Hard Brexit could drag the Czech economy growth down to under 2%

Hard Brexit could drag the Czech economy growth down to under 2%
Hard Brexit could drag the Czech economy growth down to 1.6%, reducing growth of domestic economy by 0.7 - 1.4 percentage points,
By Nelly Tomcikova in Prague February 27, 2019

Hard Brexit could drag the Czech economy growth down to under 2%, reducing growth of domestic economy by 0.7 to 1.4 percentage points, according to the Czech National Bank (CNB) member Board member Tomas Holub, who spoke at a conference on Brexit on February 26. The main reason is to be a drop in demand for Czech exports in the Eurozone.

“This scenario can be perceived as an argument for higher interest rates, but it's a kind of uncertainty when it's better to wait and see how the things develop, and then consider a monetary policy response,” Holub said, adding that in the case of a no-deal, a drop in export volumes and cooling of economic growth would be anti-inflationary. Inflation rate increase would then be affected by weaker koruna, introduction of tariffs and closing of some global production chains.

Czech economic growth could slow down by 1 percentage point (pp) this year in case of no-deal Brexit, said the vice-president of the CNB Tomas Nidetzky for Reuters earlier in February. In 2020, this would lead to a decrease of 0.5-0.75pp of GDP.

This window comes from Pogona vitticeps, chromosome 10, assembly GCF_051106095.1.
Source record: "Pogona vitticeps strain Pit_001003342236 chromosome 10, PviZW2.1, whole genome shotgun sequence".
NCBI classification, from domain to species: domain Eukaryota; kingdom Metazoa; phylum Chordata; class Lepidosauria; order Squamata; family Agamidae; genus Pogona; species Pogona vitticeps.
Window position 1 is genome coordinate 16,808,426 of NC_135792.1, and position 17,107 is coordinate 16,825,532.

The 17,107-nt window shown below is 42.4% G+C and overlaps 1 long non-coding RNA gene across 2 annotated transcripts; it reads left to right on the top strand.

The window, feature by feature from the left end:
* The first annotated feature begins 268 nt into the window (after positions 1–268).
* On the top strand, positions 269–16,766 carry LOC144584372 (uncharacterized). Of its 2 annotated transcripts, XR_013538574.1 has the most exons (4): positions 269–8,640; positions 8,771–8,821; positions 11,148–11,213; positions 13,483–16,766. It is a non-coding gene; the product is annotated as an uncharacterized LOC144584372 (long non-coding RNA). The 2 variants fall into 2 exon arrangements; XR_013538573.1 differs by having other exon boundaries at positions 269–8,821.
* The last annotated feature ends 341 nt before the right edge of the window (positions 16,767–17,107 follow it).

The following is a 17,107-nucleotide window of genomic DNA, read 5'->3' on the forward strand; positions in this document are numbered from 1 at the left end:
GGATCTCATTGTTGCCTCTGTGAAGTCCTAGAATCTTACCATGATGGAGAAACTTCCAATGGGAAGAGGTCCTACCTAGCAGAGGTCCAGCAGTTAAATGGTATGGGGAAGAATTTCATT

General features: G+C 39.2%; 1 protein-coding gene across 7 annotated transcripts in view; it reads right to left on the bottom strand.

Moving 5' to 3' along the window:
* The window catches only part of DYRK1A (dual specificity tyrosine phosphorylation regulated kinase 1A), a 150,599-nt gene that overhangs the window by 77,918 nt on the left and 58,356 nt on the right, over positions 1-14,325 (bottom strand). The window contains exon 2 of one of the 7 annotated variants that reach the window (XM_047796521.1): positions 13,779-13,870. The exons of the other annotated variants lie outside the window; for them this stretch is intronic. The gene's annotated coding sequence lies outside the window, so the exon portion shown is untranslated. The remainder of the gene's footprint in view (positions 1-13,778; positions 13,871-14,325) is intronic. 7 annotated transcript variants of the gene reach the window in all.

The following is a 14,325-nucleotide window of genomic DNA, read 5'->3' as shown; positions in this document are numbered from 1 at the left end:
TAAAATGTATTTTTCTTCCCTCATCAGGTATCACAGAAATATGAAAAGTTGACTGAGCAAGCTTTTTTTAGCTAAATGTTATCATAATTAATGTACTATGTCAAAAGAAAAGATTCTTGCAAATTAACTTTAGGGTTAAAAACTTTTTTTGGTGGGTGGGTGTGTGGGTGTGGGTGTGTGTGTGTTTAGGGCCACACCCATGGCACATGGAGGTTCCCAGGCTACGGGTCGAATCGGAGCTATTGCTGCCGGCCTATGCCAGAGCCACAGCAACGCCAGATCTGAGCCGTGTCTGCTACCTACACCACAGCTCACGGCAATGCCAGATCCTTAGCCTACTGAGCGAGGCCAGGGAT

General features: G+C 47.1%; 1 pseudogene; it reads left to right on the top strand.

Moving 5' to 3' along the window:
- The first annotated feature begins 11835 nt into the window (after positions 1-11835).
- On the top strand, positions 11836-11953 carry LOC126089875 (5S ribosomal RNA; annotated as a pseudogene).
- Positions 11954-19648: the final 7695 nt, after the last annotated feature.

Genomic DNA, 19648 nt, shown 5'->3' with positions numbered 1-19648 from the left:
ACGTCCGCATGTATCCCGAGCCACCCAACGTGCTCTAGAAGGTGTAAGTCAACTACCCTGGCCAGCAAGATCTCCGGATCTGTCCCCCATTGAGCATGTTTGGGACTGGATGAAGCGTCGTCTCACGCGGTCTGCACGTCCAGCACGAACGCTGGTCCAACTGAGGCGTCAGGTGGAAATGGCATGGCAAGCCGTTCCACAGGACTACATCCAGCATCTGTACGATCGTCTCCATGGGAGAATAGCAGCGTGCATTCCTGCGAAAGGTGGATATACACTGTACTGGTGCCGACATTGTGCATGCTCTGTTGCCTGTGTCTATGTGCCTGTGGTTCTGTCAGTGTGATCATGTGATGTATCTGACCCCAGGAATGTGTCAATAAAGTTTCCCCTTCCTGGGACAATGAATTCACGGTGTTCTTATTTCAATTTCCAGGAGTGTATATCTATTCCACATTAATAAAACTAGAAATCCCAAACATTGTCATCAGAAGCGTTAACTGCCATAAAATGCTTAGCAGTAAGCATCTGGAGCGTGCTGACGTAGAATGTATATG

According to the Finance Ministry´s macroeconomic prognosis, the Czech economy would have risen by less than 2% in case of no deal, reducing performance of the economy by 0.6 to 0.8pp.

V4 countries´ parliamentary foreign affairs committees urge the European Commission, United Kingdom and other EU member states to look for solutions for controlled Brexit, according to the Foreign Affairs Committee chair Katarina Csefalvayova (Most-Hid) daily online Hlavne.sk reported.

“According to lawmakers of V4 countries, the deal hammered out by EU and British Prime Minister Theresa May is the best possible under the circumstances, although they respect the fact it was turned down by the British Parliament. They also appreciate the fact that Great Britain also rejected hard Brexit. Despite this, however, governments of V4 countries continue to prepare also for this possibility,” Csefalvayova added.

Data

Dismiss